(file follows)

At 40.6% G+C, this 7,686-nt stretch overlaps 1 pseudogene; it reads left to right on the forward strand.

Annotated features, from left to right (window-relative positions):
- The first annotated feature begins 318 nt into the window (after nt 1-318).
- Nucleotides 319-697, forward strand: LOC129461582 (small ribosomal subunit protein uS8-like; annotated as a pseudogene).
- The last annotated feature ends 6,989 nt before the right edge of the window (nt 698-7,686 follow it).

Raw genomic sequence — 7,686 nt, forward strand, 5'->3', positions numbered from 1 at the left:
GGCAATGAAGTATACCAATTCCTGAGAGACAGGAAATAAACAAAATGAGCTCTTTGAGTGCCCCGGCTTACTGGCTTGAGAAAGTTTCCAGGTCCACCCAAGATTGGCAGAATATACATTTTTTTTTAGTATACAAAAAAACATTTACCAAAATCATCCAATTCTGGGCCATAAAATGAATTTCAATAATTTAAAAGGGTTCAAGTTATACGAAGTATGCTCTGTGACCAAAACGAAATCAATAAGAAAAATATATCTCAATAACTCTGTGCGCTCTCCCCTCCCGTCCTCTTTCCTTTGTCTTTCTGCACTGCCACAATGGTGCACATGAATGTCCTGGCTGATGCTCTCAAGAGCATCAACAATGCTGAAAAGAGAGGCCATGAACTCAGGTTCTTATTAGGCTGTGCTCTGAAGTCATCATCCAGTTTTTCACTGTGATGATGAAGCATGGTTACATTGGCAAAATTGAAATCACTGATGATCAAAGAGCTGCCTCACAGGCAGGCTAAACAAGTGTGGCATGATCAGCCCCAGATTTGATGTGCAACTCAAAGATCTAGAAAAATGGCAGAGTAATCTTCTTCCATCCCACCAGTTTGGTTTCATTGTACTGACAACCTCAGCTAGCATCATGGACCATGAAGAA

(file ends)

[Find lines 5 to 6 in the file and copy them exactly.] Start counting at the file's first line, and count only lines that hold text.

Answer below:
- The last annotated feature ends 6,989 nt before the right edge of the window (nt 698-7,686 follow it).

Raw genomic sequence — 7,686 nt, forward strand, 5'->3', positions numbered from 1 at the left: